NOAA forecasters are predicting a 90 percent chance of geomagnetic storms today and tomorrow, when a fast-moving stream of solar wind is expected to hit Earth’s magnetic field. NOAA has issued a G3 (strong) geomagnetic storm watch for November 2 (UTC) and a G2 (moderate) geomagnetic storm watch for November 3 (UTC), as a recurrent high-speed stream from a coronal hole returns.
“This particular feature was associated with G3 conditions last rotation,” NOAA said. Solar wind speeds could exceed 800 km/s. Sky watchers in the US should be on the alert for auroral displays as far south as Oregon and Illinois. Sky watchers in the USA should be alert for Northern Lights as far south as 40° or 50° N latitude.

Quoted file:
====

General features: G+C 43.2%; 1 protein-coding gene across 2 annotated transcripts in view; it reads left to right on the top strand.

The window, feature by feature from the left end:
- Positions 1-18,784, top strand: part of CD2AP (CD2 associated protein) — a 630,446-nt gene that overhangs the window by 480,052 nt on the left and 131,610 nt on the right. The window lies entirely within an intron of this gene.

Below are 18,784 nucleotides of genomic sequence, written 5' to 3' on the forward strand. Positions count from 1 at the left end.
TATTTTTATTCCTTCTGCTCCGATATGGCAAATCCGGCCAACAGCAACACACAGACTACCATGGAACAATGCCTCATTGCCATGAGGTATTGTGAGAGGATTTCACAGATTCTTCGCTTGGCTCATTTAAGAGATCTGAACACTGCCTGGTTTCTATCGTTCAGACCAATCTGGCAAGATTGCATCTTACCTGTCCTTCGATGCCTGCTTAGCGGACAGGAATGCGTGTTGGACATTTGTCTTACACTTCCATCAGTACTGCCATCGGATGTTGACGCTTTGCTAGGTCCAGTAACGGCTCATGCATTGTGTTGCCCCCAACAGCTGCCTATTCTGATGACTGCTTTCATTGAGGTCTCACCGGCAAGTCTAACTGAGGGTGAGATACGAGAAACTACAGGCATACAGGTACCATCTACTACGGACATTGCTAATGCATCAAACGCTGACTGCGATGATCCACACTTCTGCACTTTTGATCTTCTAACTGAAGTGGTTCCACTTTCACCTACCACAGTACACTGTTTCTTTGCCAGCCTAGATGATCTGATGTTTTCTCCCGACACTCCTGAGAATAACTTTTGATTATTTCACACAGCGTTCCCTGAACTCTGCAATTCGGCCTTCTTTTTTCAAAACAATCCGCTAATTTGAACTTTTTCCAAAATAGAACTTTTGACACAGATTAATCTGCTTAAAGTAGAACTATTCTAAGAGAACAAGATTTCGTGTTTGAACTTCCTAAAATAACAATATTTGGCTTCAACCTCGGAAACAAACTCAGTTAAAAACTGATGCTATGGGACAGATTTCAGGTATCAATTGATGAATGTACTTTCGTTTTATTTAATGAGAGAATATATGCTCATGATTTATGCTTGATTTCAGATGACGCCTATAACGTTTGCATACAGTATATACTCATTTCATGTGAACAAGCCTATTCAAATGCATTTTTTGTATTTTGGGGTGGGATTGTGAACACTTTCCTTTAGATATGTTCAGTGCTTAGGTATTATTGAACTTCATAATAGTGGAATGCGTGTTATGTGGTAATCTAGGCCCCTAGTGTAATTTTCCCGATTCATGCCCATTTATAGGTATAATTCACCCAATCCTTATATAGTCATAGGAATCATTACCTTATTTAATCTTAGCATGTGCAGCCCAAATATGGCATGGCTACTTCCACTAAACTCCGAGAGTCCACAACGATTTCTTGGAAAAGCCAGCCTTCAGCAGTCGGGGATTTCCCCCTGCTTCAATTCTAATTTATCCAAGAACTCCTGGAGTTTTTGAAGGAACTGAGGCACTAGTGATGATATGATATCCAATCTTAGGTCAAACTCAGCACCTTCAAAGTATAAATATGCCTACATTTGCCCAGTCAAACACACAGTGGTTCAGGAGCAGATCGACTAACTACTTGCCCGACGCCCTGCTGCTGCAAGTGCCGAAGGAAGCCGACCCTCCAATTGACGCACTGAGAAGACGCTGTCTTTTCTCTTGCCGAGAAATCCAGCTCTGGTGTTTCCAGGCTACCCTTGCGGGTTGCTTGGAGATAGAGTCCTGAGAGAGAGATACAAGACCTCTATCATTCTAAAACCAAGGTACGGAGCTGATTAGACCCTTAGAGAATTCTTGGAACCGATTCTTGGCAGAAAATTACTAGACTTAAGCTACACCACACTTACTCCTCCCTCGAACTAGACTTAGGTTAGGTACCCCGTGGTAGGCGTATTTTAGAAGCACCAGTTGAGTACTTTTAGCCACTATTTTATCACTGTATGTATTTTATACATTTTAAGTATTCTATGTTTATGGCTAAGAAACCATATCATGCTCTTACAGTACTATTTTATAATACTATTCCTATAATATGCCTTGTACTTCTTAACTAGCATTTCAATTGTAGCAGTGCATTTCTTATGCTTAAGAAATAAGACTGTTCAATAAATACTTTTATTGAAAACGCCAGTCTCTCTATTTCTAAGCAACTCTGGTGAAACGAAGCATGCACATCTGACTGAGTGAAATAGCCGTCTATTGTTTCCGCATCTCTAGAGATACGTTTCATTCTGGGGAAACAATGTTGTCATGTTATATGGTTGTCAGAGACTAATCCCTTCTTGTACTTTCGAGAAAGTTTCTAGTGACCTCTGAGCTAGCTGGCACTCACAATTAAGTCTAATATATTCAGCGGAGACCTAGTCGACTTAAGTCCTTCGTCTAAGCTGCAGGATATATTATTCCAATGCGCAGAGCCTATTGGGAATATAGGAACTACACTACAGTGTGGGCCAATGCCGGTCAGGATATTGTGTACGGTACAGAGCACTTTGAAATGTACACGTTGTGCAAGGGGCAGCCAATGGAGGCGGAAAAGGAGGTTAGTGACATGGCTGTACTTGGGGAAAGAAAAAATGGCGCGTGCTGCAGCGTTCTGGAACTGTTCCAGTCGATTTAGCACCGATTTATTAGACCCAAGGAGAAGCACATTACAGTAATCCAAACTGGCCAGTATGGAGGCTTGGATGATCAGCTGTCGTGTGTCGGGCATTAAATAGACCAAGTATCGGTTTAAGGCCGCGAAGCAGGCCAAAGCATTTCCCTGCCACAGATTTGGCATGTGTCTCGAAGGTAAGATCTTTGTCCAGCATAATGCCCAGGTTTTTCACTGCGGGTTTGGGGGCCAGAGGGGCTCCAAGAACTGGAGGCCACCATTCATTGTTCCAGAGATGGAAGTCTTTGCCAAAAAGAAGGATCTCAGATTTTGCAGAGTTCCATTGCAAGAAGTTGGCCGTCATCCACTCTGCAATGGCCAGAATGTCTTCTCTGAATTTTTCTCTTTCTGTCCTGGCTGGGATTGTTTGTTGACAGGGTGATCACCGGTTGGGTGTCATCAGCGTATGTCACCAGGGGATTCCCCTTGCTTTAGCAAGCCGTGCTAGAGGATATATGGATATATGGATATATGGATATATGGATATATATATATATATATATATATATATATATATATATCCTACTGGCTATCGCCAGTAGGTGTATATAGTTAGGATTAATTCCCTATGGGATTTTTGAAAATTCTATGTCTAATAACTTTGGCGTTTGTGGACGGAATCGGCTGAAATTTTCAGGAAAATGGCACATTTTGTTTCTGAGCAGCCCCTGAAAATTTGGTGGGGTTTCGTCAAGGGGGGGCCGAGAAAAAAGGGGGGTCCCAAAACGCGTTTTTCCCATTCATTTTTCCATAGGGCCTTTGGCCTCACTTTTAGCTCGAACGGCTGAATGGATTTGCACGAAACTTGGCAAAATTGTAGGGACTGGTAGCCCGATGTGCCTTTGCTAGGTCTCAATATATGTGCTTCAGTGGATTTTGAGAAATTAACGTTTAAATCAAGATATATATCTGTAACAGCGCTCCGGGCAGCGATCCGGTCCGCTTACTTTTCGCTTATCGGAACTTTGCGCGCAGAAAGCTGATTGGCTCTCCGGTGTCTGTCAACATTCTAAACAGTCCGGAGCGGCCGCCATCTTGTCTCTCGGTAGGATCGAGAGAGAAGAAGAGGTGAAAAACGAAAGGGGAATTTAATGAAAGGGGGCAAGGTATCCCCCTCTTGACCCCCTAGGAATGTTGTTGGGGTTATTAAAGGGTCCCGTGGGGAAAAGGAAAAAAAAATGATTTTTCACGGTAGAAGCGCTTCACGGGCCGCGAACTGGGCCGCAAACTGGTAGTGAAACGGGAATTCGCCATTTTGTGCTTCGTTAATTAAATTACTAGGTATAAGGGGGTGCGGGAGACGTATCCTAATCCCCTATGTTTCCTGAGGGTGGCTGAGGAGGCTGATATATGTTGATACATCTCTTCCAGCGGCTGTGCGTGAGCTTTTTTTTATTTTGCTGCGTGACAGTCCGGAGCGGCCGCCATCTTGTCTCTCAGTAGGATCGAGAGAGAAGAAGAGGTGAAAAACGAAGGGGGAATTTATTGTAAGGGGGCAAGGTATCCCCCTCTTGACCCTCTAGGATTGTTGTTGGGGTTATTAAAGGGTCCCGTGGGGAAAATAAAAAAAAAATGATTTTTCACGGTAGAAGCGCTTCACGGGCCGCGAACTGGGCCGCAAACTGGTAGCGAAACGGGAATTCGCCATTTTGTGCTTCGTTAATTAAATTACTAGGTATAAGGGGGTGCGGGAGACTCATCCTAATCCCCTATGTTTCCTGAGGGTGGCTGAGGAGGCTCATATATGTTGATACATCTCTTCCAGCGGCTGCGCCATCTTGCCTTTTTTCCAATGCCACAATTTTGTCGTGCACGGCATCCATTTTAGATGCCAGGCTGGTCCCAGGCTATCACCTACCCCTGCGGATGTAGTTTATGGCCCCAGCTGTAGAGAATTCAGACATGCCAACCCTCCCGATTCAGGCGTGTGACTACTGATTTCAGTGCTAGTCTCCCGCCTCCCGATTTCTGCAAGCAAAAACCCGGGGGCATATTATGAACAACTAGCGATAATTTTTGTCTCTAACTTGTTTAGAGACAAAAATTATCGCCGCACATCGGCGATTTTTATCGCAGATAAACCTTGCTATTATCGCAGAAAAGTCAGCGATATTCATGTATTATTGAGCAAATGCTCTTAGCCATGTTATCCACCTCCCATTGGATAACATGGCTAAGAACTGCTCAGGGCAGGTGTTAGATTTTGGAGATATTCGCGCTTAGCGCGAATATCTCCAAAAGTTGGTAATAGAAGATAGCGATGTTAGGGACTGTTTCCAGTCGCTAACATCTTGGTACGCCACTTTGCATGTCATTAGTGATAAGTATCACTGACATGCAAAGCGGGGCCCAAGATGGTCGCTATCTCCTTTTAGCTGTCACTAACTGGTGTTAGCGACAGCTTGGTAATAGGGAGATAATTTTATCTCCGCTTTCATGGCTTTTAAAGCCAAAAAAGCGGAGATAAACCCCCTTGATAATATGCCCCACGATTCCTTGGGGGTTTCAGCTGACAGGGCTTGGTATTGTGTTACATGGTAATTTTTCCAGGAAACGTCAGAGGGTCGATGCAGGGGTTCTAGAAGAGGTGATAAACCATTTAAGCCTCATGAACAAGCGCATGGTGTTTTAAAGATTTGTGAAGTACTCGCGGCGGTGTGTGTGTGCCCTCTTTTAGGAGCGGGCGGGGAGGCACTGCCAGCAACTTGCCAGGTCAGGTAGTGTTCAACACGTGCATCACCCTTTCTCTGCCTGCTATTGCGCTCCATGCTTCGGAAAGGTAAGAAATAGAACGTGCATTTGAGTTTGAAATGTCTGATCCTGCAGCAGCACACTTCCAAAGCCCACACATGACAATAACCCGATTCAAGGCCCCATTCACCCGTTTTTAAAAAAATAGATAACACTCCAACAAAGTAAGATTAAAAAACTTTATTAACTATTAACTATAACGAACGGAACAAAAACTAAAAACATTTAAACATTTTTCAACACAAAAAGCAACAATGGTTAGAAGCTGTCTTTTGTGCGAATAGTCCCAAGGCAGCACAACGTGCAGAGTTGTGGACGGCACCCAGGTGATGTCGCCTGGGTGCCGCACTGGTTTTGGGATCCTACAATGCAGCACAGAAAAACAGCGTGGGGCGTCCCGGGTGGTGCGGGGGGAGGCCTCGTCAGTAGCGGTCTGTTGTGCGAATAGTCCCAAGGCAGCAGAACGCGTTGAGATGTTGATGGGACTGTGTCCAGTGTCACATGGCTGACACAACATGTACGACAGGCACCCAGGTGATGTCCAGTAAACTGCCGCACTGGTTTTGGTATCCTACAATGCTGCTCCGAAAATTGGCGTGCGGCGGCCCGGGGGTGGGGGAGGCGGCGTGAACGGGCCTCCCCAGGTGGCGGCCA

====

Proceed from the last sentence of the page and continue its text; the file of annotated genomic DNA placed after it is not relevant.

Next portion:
In a G3 storm, HF radio may be intermittent. Power systems may require voltage corrections may be required, and the storms could trigger false alarms on some protection devices, according to NOAA. In addition, surface charging may occur on satellite components, drag may increase on low-Earth orbit satellites, and orientation may need to be corrected. Intermittent satellite navigation and low-frequency radio navigation problems may occur.
Spaceweather.com reports that a monster sunspot, AR2443, has more than quadrupled in size since first appearing on October 29 and now stretches more than 175,000 km from end to end. The sunspot’s beta-gamma magnetic field harbors energy that could generate strong M-class solar flares. These could affect Earth as the sunspot rotates into our planets trajectory.
M-class flares can cause brief radio blackouts affecting Earth’s polar regions. Minor radiation storms sometimes follow an M-class flare.